Life Lines by Dr. Dolittle

Sponsored by the American Physiological Society

Diet and Exercise

Low-calorie sweeteners – harmful or hype?

Researchers at Columbia University wanted to examine whether low-calorie sweeteners disrupt glucose tolerance as there are conflicting reports in both human and animal studies. Their results examining the link between low-calorie sweeteners and glucose regulation in mice are published in the upcoming issue of the American Journal of Physiology – Regulatory, Integrative and Comparative Physiology. In their first experiment, the research team found no differences in glucose tolerance or body […]

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Importance of feeding chicks shortly after hatching

While egg yolks are rich in lipids, chicks consume mainly carbohydrates after hatching. This ability to switch between using nutrients provided by the mother in the egg and those the chick must acquire from the environment is important for the normal growth and metabolism of the birds after hatching. Delayed access to foods after hatching can therefore have long term effects on the animals. Transport of animals from hatcheries to […]

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Researchers explore why fetuses that experienced intrauterine growth restriction have smaller muscles

We have talked several times about the long-lasting issues related to growth restriction of a fetus during pregnancy: Intrauterine growth restriction increases risk of cardiovascular disease as adults Intrauterine growth restriction increases risk of insulin resistance as adults It can also result in offspring that have smaller muscles. New research published in the American Journal of Physiology – Regulatory, Integrative and Comparative Physiology suggests this may be due to adaptations to […]

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Final highlights from the 2019 Arizona Physiological Society conference

Here are some additional comparative physiology highlights from the 2019 Arizona Physiological Society poster session: Researchers at Arizona State University compared the physiology of Gambel’s quail (Callipepla gambelii) living in urbanized and less developed areas. They found that birds living in more urbanized areas were larger and had more circulating lipids than birds living in areas that were less developed. (A Funk, P Hutton, S Earl, P Deviche, and K Sweazea. […]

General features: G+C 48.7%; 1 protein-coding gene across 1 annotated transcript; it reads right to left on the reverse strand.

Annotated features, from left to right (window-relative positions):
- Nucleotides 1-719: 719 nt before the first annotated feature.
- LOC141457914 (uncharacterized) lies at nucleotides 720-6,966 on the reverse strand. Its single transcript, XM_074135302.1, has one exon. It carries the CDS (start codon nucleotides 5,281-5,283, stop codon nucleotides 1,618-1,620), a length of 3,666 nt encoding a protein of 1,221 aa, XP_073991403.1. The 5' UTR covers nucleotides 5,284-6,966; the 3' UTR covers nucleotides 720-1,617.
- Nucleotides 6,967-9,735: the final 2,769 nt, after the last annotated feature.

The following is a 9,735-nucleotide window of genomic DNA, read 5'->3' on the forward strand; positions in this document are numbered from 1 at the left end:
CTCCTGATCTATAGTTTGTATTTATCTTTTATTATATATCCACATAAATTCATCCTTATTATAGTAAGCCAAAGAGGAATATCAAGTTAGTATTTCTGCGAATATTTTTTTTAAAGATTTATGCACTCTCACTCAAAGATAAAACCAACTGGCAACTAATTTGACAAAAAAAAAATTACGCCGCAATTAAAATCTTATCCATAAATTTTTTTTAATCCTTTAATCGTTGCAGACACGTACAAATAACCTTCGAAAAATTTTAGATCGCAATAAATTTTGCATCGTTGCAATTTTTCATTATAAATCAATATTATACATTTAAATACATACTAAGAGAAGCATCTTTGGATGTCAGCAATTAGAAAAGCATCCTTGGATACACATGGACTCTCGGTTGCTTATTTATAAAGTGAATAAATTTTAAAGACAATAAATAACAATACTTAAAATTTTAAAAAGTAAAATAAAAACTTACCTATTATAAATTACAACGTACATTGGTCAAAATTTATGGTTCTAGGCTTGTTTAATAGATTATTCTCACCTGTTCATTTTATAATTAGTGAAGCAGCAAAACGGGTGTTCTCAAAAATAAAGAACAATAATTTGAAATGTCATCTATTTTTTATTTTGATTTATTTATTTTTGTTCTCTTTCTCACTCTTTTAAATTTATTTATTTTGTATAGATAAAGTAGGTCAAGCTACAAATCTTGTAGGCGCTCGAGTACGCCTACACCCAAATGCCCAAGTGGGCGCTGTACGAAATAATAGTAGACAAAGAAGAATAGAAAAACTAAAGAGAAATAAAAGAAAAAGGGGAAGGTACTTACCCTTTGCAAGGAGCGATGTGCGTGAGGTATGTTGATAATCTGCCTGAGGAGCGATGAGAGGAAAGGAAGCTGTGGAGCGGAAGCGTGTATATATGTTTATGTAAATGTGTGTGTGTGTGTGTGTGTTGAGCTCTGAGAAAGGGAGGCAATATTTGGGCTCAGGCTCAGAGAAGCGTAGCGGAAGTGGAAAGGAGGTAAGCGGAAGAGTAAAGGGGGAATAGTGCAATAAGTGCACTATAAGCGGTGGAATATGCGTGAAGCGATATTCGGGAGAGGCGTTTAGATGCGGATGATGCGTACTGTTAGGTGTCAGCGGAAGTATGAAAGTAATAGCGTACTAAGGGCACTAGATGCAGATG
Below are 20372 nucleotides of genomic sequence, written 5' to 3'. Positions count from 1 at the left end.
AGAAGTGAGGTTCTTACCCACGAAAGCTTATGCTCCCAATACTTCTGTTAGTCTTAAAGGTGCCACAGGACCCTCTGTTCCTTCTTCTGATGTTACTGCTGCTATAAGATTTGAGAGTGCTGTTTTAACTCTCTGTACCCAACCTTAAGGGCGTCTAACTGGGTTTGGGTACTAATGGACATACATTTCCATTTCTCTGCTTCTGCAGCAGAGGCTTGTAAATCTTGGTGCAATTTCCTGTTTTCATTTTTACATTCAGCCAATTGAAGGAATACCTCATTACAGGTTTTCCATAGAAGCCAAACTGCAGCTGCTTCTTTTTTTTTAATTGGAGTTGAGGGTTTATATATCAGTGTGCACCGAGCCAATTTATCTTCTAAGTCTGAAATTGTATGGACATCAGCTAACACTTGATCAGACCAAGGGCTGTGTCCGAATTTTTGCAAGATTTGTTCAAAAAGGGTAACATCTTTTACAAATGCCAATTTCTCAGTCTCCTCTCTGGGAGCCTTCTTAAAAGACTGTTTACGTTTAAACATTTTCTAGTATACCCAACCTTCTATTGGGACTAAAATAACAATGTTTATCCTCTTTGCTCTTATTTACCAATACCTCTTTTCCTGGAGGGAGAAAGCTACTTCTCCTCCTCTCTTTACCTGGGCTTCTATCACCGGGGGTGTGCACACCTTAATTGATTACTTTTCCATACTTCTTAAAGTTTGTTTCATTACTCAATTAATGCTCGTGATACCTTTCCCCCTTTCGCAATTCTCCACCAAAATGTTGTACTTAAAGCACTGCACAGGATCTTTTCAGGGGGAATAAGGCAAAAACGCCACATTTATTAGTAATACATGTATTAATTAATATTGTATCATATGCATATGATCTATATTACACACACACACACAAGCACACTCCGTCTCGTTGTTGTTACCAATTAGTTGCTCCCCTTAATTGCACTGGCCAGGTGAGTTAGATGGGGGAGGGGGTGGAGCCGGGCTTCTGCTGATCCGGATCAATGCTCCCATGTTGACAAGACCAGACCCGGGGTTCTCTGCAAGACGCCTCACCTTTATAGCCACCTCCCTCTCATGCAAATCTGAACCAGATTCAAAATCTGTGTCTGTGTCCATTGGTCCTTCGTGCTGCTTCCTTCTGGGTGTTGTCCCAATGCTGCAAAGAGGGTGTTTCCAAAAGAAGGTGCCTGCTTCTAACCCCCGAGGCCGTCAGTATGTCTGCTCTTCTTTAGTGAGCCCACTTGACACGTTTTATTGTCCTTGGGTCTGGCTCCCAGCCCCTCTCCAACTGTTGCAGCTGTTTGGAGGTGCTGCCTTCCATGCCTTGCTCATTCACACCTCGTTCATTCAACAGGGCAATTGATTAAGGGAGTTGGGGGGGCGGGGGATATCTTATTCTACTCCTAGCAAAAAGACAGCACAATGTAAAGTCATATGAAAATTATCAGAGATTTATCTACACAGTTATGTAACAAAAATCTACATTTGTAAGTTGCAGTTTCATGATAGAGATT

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Ohio talks about physiology and disease

Researchers from around the state of Ohio met today at the 34th annual Ohio Physiological Society meeting to discuss their research. Although many of the presentations were not on comparative physiology topics, I found some particularly interesting and thought I would share them with you anyway. Here goes: Dr. Katherine Vest and her research team (Kierra Ware, Yu Zhang, Thomas Whitlow) from the University of Cincinnati College of Medicine presented their research on […]

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Mice run better with SOCCs?

The Ohio Physiological Society is holding their 34th annual meeting at Wright State University September 20th-21st! The Keynote Address of the meeting will be given by Dr. Robert T. Dirksen, Professor and Chair at the University of Rochester. Dr. Dirksen’s research focuses on how muscular dystrophy and heart disease develop as well as potential treatments for these conditions. His talk is titled, “Why do mice run better with SOCCs?” No, […]

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Don’t feed the birds – urban crows have higher cholesterol

If you have ever been to a fast food restaurant, you may have noticed that people are not the only consumers of fast food. In fact, some species of birds are known to frequent fast food chains where they can get a quick meal of food leftover or intentionally dropped by customers. While people may delight in tossing our feathered friends a french fry on occasion, a new study published […]

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Does size matter?

  When it comes to how blood vessels function, the answer is yes. A new study published in the American Journal of Physiology – Regulatory, Integrative and Comparative Physiology examined this question for the first time in toads (Rhinella marina). Regulation of blood vessel diameter, and hence blood pressure, is a complex process involving a variety of factors that are secreted by cells in the vascular wall in addition to factors found […]

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Animals that eat plastic?

Have you seen this? A video just released by Yellowstone National Park talks about how some heat-loving microorganisms can break down plastics. Pretty cool.   Not so cool was the recent finding published in the Proceedings of the Royal Society B: Biological Sciences that Astrangia poculata coral polyps are eating microplastics instead of brine shrimp eggs…on purpose. In the lab, the team were able to observe the corals consuming nearly […]

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Rapid switches in metabolism of hibernating animals

  In a new study published in the American Journal of Physiology – Regulatory, Integrative and Comparative Physiology, researchers examined how changes in metabolism during torpor are regulated in 13-lined ground squirrels (Ictidomys tridecemlineatus). During hibernation, these animals cycle between bouts of torpor (about 2 weeks each) when their metabolism is reduced by 95% and body temperature can drop to 5degC and short states of interbout euthermia when both temperature […]

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